That then left me alone in the field. And as the cloud came over and the wind picked up, it was rather lonely, and I effectively had nothing to do but wait for people to arrive. And then I had a stroke of inspiration. I was at a kiting event, it was windy…. so I got some kites out. First of all a nice pink delta which went up like a rocket, and stayed up. I attached some line laundry to it, including an inflatable frog, a couple of fish windsocks and a sky dancer. I was quite impressed wit the result, and I tied the line to a ground stake and left it all flying itself whilst I got out another old favourite kite; my circoflex. I do like it, even if it seems to have all the aerodynamic qualities of a sack of potatoes. I gave up after half an hour, and decided I’d fiddle with the thing’s bridling later in the weekend.
Some more of our party arrived shortly after six o’clock, and we soon were eating sweet n sour. Very nice! Whilst washing up we watched a couple of people arrive with their caravans, and Bonefish wandered over to spend the evening with us over a few beers. As the evening wore on and the wind picked up, I couldn’t help but wonder if he’d done the right thing in bringing a caravan rather than a tent. Especially as (after a few pints) we staggered to our tents only to find one had half collapsed because of the wind.
Not a good night’s sleep as I’d been kept awake pretty much all night by the sound of the wind and the rain. At five o’clock I decided it was tiddle-time, and so up I got. As I reached into the tent’s awning and put my hand down to lift myself up, I was rather perturbed to find my hand was wrist deep in water. During the night the front of the tent had come unpegged and had blown back and expose the groundsheet. The rain had then flooded in. By the time I’d drained the flood and had my tiddle I realised I might as well stay up.
I thought I could put away last night’s washing up, which I’d left in bowls to drain. The bowls had four inches of water in them. Oh how I laughed. By the time I’d wandered up to the toilet block and back, and re-erected the gazebo I was wet through. I sat in “Brown and Smelly” watching the steam rising from my trousers, and it was only a passing park warden assuring me that the weather forecast was that the rain would clear up by midday that persuaded me not to go home there and then. I sat steaming and sulking over a breakfast of egg fried rice, and I then rigged several washing lines across the poles of “Brown and Smelly” so’s we could dry out the many and various things that had got saturated overnight.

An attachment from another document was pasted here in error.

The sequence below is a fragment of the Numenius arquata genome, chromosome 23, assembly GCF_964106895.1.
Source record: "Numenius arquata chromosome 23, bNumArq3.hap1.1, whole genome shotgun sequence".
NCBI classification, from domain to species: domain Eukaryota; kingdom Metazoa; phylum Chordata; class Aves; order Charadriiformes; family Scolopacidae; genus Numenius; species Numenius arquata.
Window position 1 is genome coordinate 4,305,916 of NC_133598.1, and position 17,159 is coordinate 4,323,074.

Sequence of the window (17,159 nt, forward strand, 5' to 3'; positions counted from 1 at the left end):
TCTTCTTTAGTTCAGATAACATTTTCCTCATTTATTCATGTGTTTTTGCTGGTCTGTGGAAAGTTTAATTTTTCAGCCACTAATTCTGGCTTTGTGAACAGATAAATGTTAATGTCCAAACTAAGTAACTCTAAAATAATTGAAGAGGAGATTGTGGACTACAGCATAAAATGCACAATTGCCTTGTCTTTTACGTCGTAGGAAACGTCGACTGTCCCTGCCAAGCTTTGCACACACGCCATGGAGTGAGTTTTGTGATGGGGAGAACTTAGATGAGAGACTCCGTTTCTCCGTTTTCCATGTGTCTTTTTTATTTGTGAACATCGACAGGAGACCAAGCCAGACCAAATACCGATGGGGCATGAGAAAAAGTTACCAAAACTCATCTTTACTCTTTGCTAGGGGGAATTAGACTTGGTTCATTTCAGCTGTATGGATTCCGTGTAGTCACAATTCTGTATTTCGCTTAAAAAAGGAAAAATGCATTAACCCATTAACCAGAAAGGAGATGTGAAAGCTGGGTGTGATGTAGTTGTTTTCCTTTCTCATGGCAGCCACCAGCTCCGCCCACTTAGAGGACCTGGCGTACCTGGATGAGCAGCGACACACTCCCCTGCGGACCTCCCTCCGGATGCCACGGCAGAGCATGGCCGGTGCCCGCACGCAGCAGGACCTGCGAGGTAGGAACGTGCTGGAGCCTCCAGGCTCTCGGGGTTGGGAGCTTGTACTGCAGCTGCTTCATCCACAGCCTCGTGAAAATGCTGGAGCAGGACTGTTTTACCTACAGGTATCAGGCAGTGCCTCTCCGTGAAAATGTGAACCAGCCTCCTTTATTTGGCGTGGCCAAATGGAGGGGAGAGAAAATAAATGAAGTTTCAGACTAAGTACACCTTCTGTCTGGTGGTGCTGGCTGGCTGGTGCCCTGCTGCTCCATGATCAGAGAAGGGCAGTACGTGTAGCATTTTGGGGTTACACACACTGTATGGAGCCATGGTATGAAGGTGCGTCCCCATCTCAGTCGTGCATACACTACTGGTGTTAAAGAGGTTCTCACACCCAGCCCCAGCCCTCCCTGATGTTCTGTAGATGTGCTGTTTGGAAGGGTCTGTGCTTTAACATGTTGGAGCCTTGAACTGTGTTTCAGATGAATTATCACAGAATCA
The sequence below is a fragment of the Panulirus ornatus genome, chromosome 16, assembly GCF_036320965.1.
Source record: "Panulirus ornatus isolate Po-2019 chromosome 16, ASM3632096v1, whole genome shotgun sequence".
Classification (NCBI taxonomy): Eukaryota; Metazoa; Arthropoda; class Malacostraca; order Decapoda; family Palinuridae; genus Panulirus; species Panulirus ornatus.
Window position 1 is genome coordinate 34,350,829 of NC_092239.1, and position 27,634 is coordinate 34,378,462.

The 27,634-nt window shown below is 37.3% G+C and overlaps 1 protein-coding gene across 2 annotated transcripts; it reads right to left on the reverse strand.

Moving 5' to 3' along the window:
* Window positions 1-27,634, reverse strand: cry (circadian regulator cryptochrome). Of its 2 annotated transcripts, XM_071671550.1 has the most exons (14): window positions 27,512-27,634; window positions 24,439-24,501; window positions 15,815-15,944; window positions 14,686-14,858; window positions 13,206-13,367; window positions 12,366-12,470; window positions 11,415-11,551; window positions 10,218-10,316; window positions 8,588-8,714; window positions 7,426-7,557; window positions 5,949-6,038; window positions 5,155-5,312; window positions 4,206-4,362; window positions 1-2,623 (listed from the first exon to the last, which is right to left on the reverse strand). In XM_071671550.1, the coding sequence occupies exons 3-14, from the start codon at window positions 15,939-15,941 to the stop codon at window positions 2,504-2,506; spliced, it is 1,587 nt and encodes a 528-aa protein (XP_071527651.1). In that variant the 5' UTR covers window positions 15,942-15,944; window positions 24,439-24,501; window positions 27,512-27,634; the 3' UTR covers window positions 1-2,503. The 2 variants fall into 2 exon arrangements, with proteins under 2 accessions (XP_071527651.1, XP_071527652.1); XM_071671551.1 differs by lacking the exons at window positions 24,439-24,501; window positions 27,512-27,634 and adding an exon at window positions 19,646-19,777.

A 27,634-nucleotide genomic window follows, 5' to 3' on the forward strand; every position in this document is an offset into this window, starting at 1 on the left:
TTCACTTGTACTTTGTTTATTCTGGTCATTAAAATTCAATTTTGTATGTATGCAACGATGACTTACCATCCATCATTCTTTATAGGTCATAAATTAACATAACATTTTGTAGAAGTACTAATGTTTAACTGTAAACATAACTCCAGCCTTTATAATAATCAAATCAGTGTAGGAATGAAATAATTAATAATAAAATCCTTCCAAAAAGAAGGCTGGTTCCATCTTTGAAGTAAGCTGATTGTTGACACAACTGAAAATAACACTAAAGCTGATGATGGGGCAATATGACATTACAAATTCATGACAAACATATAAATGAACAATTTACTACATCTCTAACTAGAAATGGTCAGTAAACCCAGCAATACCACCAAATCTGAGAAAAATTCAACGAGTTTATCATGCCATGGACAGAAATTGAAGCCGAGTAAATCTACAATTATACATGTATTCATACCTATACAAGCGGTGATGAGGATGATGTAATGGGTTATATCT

Whilst the rest of our party went shopping, I stayed behind and continued my sulk. After half an hour or so I realised something. It was quiet. Rain was no longer thundering on the tent roof. I popped my head outside. The clouds were no longer black. The sun had come out. I decided to make the best of it, and as I put the banners up, so people were slowly arriving on site. There are so many people that I only ever see at kite festivals, and they are all such good people that make these events such fun. One such chap had a present for me – he’d pickled some eggs. (Oh they were wonderful – black and tasty. Lovely – by the time I went to bed I’d eaten over half a dozen.) The ground which had been a swamp only hour before was now dry, and as I flew a kite in the afternoon I admitted to myself that I was glad I hadn’t gone home. Five pm was so much different to 5am!
And then with the clans gathered we scoffed a wonderful tea of fajitas and set about the beer. And the port. We managed to break one of our “camping virgins”. If not exactly with her knickers round her ears, she was certainly singing songs about sailors, and as is so often the way we had a wonderful time, eventually staggering off to our tents and caravans in the wee small hours.